I’ve developed a routine. When I go to the store and buy a bottle of wine and the clerk asks me to provide photo ID (a request made mandatory by the state law that took effect last summer), I say, “It’s a close call.” Sometimes he or she will respond, but usually there is silence as the clerk tries to decide if a birth date in 1954 makes me older than 21. They don’t seem to see much humor in their new responsibility.
In fact, some of the same people who created the new ID law have declared it “silly” and “stupid.” That’s why the General Assembly is taking steps to change it to require ID only if someone buying alcohol looks to be 40 or under.
Recently, a gentleman in front of me at the store (and significantly older than I) announced that he didn’t mind showing his ID. He compared the ID request to security at the airport and said that if it helps keep him safe, he doesn’t mind. Shopkeepers will tell you it has cut down on attempts to purchase alcohol by underage drinkers and that may keep all of us safer.
It means there is an argument in favor of the statute.
Yet I have trouble finding an argument in favor of another law that has produced no outcry from the public. It’s the one that prevents a candidate for governor from raising money while the General Assembly is in session. It’s the one that caused GOP congressman Mike Pence to stop short of declaring a bid for governor when he ruled out a campaign for the White House. Instead, Pence says he will contemplate a run for re-election to Congress while he tests the waters in the race for governor.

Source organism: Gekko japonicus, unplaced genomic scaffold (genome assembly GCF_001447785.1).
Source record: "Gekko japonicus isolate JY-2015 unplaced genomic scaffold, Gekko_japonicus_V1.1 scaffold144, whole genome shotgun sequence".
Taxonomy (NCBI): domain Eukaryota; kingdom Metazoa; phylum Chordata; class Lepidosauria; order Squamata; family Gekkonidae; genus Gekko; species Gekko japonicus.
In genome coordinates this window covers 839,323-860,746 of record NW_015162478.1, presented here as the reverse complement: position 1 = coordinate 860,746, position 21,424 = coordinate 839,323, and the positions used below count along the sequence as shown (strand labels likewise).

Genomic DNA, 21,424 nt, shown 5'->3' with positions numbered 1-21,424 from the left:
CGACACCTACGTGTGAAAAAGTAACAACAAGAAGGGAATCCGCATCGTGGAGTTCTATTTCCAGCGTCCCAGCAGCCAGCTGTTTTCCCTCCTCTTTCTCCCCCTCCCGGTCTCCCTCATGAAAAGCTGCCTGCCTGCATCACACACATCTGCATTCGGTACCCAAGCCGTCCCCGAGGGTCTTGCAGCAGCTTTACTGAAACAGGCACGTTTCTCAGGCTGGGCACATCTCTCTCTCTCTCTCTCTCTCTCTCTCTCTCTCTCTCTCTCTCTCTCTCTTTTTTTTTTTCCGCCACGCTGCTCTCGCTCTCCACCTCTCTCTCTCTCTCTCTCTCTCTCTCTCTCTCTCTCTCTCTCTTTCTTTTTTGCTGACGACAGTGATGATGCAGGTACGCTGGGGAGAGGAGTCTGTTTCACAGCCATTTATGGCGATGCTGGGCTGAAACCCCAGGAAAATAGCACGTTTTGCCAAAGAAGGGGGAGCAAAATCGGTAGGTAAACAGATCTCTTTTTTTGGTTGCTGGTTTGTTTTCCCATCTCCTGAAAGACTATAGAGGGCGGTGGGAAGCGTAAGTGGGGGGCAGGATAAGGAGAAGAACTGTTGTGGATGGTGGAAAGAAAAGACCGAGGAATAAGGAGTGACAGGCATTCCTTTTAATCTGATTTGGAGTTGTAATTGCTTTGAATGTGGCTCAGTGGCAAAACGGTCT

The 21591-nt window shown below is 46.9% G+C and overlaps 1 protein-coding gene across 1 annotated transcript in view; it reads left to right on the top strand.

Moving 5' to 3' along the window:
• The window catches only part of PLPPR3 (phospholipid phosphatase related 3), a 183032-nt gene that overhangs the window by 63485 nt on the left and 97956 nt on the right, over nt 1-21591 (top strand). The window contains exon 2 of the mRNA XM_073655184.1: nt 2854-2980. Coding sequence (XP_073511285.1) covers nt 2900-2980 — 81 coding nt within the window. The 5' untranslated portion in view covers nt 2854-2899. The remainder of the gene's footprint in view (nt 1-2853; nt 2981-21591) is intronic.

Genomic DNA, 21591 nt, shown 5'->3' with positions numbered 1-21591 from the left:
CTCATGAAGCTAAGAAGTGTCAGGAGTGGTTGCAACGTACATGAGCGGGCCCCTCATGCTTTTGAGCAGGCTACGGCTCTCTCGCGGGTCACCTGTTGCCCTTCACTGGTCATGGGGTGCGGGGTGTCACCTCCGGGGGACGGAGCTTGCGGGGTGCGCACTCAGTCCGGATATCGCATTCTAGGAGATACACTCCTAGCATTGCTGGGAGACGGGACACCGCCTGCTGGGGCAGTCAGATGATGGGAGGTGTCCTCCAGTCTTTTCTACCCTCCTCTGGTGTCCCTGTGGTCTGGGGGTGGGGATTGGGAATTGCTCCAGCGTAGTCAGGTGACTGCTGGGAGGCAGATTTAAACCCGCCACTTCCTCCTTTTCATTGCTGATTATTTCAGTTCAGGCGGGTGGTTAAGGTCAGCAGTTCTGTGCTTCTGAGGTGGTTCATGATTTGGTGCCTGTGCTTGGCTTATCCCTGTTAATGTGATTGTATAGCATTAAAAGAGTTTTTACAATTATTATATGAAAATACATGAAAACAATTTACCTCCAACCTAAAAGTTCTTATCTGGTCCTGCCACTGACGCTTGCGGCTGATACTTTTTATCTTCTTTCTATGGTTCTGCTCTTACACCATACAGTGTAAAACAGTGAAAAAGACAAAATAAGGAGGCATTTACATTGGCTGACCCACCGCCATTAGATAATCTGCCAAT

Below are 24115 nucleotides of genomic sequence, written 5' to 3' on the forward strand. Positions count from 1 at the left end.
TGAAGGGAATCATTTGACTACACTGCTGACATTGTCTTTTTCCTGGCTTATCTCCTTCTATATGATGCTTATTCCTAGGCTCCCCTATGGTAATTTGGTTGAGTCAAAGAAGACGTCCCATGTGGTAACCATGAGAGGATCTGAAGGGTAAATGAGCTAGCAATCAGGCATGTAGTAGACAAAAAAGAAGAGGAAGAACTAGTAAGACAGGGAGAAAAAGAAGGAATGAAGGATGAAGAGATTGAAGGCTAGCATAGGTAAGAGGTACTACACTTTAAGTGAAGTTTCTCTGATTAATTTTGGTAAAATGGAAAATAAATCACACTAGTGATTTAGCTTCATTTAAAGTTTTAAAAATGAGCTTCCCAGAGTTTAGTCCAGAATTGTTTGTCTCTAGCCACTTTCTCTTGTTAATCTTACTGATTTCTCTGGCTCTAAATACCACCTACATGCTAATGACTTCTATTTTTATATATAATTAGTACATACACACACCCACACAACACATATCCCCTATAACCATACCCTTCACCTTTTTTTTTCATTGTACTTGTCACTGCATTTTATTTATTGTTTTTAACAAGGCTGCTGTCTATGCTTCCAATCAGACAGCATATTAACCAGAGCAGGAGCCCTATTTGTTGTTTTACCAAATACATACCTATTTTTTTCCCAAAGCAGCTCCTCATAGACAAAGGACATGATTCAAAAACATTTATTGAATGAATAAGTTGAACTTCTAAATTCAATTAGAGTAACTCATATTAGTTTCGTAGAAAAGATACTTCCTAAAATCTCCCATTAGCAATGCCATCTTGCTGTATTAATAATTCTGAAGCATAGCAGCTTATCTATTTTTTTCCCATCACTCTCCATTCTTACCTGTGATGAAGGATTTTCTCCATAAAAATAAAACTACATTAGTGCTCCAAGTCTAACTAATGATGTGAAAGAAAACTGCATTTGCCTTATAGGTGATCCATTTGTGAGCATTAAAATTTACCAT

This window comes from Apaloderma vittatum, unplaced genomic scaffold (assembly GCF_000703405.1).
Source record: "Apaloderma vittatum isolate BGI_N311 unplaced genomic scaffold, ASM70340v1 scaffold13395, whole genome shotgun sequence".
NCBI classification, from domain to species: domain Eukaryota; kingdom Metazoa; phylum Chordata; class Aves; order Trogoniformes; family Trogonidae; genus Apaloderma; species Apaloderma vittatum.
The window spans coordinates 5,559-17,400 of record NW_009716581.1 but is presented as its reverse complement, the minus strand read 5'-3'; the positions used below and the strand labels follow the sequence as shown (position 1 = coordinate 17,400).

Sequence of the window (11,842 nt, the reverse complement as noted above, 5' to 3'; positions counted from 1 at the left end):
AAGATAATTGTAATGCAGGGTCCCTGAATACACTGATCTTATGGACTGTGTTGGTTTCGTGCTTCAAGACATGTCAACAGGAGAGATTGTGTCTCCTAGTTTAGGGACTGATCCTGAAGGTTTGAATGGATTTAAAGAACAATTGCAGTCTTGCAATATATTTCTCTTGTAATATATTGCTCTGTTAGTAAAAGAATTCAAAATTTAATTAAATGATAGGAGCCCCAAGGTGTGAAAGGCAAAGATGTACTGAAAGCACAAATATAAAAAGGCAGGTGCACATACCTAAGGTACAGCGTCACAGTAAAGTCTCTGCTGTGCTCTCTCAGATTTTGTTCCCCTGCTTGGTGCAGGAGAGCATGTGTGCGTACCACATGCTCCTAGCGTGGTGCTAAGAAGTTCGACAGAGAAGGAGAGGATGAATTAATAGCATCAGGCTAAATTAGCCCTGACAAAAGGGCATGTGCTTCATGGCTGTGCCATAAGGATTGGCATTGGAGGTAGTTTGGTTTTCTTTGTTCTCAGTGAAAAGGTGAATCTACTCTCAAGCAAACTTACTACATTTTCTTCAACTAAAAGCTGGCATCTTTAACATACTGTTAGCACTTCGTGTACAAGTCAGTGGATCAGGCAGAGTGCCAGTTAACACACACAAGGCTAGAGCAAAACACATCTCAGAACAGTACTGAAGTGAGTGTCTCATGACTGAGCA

Pence did the smart thing. He can (I don’t know if he will) raise money for Congress and later transfer that money into a campaign for governor and, therefore, circumvent the new law. Even if he doesn’t do that, no other potential challenger can raise money, either, so he is not giving up an advantage.
This law came about when, in an effort to address ethical concerns, lawmakers banned their own fundraising during the legislative session. When they realized the governor could still raise money and buy ads to influence their work, they included statewide officeholders in the ban. They didn’t calculate the current circumstance that encourages Pence and others to mislead the public. Democratic congressman Joe Donnelly is also considering a run for governor. Because it makes sense to wait and see what his new district looks like, along with the fundraising limitation, he will sit tight until May.
A law designed to make politics more transparent has given politicians a reason to hide their motives, their actions, and wink at the public in the meantime.
Consider also if you’re a potential candidate for governor and you don’t have a federal fundraising account. It means you have no ability to circumvent the law and you are potentially placed at a severe disadvantage, unable to raise money while others do. The playing field is far from level.
Lobbyists will tell you that other portions of the new ethics law are also problematic. The $50 limit on reportable gifts to lawmakers (down from $100) has lawyers all over town trying to figure out how to stay within the law and out of the public documents that prompt news stories about efforts to buy influence. How do you report a bottle of wine shared by several dinner participants? What about appetizers? Do you put them on one person’s account? Or calculate fractions of the cost for each individual? Those conversations are taking place.
The gift reporting causes a different level of concern than the portion of the law on gubernatorial fundraising, for sure. But any law designed to inform the public that encourages efforts to hide things is misguided.
It’s at least as stupid as the alcohol/ID law and potentially a lot more significant.•
Shella is WISH-TV Channel 8’s political reporter, as well as host and producer of the Emmy-nominated “Indiana Week in Review.” Send comments on this column to firstname.lastname@example.org.